RSV accounts forapproximately 20 % of all lower respiratory infections in infants, but it can also cause deadly infections in immunocompromised individuals. In addition, so far there is no vaccine to combat this viral infection but many investigations are dedicated to the search for effective antiviral agents against RSV. In a study it was shown that human LL-37 cathelicidin has antiviral activity against RSV in vitro, which is due to a central portion of the peptide. In addition, it significantly inhibited the synthesis of new viral particles.(46) Other researchers evaluated the action of a peptide derived from the RhoA protein 80-94, which inhibited several strains of RSV at submicromolar concentrations in vitro. On the other hand, Pastey et al. demonstrated that another peptide also derived from RhoA 77-95 inhibited the replication of RSV in the lungs ofmice when administered intranasally before, or shortly after, the viral challenge.(47)

In recent years, parasitic diseases affecting the respiratory system, mainly the lungs, have become of increasing important because of the incidence in the immune compromised population. The most common diseases are pneumonias caused by Plasmodium sp.,Entamoeba histolytica, some species of the genus Leishmania,Trypanosoma sp., Toxoplasma gondii, Ascaris lumbricoides, Strongyloides stercoralis, Ancylostoma duodonale, among others. Once inside of the body, these parasites travel to the lungs, most often through the blood. Migration of the parasite in adult form causes obstruction of the airways whereas the larva causes inflammation. In response to these parasites, an increase occurs in IgE and IgG antibody levels.(48) Another innate mechanism is constituted by the action of the peptide LL-37, which has shown to be direct and indirect activity against many parasites as Leishmania sp. and Entamoeba histolytica.(49)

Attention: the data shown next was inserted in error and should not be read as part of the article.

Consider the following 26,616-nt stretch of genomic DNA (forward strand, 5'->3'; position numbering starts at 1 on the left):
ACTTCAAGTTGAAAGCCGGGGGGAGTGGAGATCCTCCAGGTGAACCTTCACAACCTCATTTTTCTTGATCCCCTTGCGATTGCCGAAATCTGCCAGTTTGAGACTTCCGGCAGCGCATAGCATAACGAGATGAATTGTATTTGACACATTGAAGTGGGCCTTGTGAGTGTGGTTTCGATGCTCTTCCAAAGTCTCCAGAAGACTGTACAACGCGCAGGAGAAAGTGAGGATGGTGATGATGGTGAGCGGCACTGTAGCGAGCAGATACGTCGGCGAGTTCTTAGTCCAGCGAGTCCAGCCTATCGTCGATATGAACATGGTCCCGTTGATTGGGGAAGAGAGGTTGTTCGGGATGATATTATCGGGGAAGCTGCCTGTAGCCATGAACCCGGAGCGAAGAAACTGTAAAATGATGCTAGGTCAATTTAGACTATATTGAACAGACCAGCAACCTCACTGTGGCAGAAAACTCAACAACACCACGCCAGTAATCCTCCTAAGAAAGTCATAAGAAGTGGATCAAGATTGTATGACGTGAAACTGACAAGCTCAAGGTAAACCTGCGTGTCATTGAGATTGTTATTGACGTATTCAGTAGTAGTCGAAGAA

The antimicrobial peptide concept has recently expanded to the wider term: "host defense peptides" because not only a direct killing action has been demonstrated for them but also a relevant immunomodulation activity has been observed, studied and handled. Taking in account that classic antibiotics, as microbial secondary metabolites present no functional relation with the Immune System, AMPs are emerging to a remarkable group of humoral effectors that are being considered, with all property, as the antibiotics of the future. Its incidence in respiratory and pulmonary diseases is relevant and therapeutic interventions using these peptide molecules from both human and animal sources could become a part of current medical practice in the near future.




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The authors do not declare a conflict of interest.

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Copyright (c) 2019 Melaine González-García, Ludger Ständker, Anselmo Jesús Otero-González

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Esta obra está bajo una licencia de Creative Commons Reconocimiento-NoComercial 4.0 Internacional.